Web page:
Myriad Live 2017 with Mic Black, Creative Tech Innovator
Live with Mic Black, creative tech innovator about being a dad and Sunshine CoastPosted by BeachCity on Thursday, March 30, 2017
Suzzanne: Usually it's easier than this. Hi there, I'm with Mic Black. I say Mic, because he doesn't call Mike, and Mic is like a microphone just like this. Now, we've ruined forever your name.
Mic: That's right, yes.
Suzzanne: Can you introduce yourself?
Mic: Yes, so I'm Mic Black. I'm a creative technologist. What that means is I use technology in creative ways. I'm kind of like a commercial makeup.
Suzzanne: Pretty much what he does is, one of his favourite projects, and one of my favourite projects, is that he's got an excavator - like a real excavator. And kids control so it looks like they're playing with their arm. So whatever arm movement they have, the excavator arm does this as well.
Mic: That's right, yeah. It's a 33 tonne Hitachi excavator. We set it up in an airport in Macau at a big event to promote mechatronics. And kids just did this and the excavator mimicked their every movement wirelessly.
Suzzanne: That's amazing because you pretty much combined using technology in a creative manner, and that's what you do. But you do other exciting projects as well.
Mic: Yeah, so one of the things I really, really love working with is brain-computer interfaces. So, stuff where ... Like for me as a UX guy, it's like the final frontier is the UX of your own mind, so ...
Suzzanne: UX of your own mind? That's mind blowing.
Mic: So it's like, you think of mindfulness and things like that lets gamify that and make it competitive or collaborative or stuff you can do with groups. Make it more accessible so that people can have control over their mental state in their everyday life.
Suzzanne: I do notice a growing sector of us about ... mindfulness and health is a growing tech sector.
Suzzanne: And you're tapping into that, but more than that, I also think that you're an awesome dad. Like you say you love working with kids.
Mic: I do.
Suzzanne: Because they're the future in many ways, right?
Mic: Look, I think kids don't realise how it's not gonna work yet, so they're willing to give it a try. I think that's my favourite thing about working with kids is that they just don't have all those barriers that adults put in place. And they also don't have that tall poppy syndrome that starts doubting other people, when things actually go well, they're like,"oh, they just must have rich parents" or something like that. Kids don't even have that consideration, they're just like,"wow, that's cool. Let's do that".
Suzzanne: When did you know that you were gonna be a ... Did you drop out of school? Did you go to finish school and you were just like,"I'm gonna be a creative technologist"?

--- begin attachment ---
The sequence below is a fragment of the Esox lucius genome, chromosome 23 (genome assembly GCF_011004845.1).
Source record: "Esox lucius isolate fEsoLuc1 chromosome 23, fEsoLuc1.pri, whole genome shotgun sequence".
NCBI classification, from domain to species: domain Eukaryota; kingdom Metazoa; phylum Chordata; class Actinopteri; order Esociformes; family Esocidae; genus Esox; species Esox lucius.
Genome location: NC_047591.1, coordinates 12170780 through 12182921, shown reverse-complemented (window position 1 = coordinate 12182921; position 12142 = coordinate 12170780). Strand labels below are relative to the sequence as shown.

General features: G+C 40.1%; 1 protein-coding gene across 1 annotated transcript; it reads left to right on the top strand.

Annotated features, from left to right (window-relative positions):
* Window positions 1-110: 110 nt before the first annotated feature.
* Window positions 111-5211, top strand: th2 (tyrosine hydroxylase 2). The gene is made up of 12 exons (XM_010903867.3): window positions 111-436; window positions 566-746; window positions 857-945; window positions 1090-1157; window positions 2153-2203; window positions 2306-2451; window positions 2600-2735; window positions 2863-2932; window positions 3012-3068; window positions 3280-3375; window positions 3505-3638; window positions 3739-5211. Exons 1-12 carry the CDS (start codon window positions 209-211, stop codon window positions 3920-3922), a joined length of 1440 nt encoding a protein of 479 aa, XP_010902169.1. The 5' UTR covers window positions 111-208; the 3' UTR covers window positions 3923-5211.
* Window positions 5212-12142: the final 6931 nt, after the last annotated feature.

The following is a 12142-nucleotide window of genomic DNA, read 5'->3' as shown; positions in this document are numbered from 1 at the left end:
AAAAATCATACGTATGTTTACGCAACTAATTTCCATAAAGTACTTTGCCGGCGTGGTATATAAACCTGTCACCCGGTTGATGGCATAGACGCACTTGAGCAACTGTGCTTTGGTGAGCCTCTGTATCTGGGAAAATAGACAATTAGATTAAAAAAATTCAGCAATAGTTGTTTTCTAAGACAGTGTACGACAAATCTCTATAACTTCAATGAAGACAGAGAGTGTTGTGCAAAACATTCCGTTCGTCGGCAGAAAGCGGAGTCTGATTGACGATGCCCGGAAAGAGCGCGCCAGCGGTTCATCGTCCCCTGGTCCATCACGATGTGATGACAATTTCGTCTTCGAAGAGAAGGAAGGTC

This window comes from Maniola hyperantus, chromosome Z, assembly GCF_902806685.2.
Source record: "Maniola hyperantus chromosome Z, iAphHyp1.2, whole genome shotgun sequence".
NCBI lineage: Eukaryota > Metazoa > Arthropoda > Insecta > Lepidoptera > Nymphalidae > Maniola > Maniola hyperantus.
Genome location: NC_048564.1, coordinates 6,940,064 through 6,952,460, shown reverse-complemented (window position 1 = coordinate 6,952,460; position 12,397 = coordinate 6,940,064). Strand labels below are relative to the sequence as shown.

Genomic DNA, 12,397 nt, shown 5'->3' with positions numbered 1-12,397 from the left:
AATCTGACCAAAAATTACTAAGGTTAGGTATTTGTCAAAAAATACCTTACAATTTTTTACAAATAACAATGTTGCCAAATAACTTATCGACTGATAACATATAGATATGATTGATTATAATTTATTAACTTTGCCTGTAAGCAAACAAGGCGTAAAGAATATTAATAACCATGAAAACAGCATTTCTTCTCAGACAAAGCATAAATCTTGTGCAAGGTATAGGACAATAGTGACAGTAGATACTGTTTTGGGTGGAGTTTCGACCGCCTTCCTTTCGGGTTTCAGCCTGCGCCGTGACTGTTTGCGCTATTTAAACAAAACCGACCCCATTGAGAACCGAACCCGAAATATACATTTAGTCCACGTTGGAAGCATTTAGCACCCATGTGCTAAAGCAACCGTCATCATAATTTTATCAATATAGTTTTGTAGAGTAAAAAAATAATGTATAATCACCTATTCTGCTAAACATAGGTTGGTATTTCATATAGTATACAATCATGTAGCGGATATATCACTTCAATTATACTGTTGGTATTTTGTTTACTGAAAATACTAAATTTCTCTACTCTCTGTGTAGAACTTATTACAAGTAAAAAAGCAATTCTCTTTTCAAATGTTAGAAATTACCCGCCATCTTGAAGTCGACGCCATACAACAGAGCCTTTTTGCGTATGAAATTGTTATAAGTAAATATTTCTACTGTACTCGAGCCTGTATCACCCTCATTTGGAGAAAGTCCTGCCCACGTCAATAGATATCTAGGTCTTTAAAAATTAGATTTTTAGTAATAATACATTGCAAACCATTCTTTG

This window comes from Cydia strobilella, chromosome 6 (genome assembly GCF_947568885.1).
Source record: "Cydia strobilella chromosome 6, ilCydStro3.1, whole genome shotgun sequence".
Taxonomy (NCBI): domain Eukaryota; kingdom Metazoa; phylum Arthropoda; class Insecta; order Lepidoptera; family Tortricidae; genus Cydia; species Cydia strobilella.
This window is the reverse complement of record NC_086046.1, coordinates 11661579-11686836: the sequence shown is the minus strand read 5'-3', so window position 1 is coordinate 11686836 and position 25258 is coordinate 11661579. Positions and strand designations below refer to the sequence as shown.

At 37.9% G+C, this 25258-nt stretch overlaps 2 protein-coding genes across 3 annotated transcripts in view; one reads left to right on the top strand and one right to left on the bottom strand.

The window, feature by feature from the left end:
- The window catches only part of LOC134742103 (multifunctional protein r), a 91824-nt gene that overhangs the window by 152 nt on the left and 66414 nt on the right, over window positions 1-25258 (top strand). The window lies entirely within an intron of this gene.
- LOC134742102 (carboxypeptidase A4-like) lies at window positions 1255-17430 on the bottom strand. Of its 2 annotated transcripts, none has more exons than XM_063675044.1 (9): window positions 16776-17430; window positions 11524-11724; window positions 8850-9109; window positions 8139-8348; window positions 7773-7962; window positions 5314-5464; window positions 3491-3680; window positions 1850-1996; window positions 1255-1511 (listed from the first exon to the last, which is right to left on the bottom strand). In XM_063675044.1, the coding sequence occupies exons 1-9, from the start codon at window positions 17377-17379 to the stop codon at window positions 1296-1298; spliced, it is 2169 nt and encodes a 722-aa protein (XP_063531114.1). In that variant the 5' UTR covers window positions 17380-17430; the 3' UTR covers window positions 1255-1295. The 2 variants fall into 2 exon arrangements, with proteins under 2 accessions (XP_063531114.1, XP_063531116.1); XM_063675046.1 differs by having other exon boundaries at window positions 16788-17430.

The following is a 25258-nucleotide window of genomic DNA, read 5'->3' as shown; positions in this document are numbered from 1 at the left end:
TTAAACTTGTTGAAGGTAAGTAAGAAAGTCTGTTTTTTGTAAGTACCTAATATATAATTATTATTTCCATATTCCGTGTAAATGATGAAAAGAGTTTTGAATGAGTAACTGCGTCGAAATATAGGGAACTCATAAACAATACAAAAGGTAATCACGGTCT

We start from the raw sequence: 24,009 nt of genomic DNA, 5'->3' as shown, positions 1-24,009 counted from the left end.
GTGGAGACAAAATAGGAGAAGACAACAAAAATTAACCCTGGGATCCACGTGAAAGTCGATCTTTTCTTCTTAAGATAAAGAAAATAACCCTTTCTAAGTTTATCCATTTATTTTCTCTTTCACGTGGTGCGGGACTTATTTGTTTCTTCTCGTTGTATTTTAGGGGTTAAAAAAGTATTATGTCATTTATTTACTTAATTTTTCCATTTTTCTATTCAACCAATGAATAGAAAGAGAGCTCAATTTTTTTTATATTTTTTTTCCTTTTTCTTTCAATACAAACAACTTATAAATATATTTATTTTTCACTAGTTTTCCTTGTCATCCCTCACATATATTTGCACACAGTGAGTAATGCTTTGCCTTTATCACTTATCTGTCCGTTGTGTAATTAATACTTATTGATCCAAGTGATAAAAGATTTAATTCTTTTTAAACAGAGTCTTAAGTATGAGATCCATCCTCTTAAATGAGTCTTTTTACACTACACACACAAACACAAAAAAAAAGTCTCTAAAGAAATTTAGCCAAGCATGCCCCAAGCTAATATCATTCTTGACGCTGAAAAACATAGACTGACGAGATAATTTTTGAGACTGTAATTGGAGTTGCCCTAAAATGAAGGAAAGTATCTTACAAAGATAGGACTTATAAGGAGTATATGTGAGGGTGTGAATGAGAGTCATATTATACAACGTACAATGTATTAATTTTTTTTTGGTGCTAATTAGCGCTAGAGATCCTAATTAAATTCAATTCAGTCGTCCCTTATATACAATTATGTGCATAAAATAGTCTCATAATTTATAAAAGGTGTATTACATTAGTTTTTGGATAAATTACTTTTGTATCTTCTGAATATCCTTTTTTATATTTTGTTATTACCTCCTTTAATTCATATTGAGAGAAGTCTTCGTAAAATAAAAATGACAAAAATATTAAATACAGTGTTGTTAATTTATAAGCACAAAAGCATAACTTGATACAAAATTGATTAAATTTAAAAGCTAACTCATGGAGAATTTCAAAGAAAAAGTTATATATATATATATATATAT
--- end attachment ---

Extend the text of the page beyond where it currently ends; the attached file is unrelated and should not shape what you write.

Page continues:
Mic: Oh no, no, no. I'm not that planned and organised. I just followed the fun. I'm like a 33 year old Peter Pan, and my entire working career has been following the fun and exploring what is shiny and exciting on the other side. I just somehow managed to make that commercially viable.
Suzzanne: How did you do that? That's the secret.
Mic: No, it's not. I want that to be available to everybody. I would love to make a movement to be something that isn't just for art projects and little things that people, like a stool or something like that on the side.
Suzzanne: It is a viable pathway. Being a creative, being a tech, it doesn't matter if you combine the two, it's a viable pathway to say,"hey, you don't need to go to a nine to five job". There are a lot of resources and opportunities for you to be an entrepreneur.
Mic: Well, I think the other part of it as well is you've got to consider, look at where software was maybe fifteen years ago, it was okay to be functional but ugly. And we saw that change now, where we actually got user experience with it. Armies of user experienced people, just around trying to make it a great experience for people. So, that's starting to happen with hardware now. If you look at the Fitbit and compare that to a [inaudible 00:03:28], like that you would wear in a medical environment twenty years ago, there's a very big difference. I mean like, there's a difference use-case but it's making it more accessible, it's making it more friendly, making it something somebody would actually identify with and enjoy the experience of using.
Suzzanne: I thought it was lacking that Australia doesn't have focus or resources ... or even the network to focus on robotics. Or hardware. And I'm glad that you're pushing and saying now, you can be in Australia and you can do robotics.
Mic: Well yeah, look, it's a very small blue dot in a very large cosmos. So, we're really not that far away from everybody else. I think, what we do have is a really good advantage. We've got the opportunity to come up with creative ideas and so, if you're in the land of plenty and, you consider that you could just go out there and just buy anything you wanted off the shelf, you're less likely to explore what it would be to explore something. That's why I think farmers and people who live on the land, or people who live in other sort of environments such as in South America, where they have to make it, they can't just buy it; I think they're the people that are going to create the next amazing things.
Suzzanne: Wow. And let's leave it at one final question, it's going to be super serious. Are you ready?
Suzzanne: What's your favourite beach?
Mic: My favourite beach? I'd have to say Nusa Beach.
Suzzanne: That's an amazing beach.
Mic: It is beautiful. There's a gorgeous little walk, you go out and start onto the rocks there. I really like that space.
Suzzanne: All right, thank you so much and I'll go drop his link so you can connect and see more of his stuff. Thank you for the conversation. Can I have a high five? Thank you.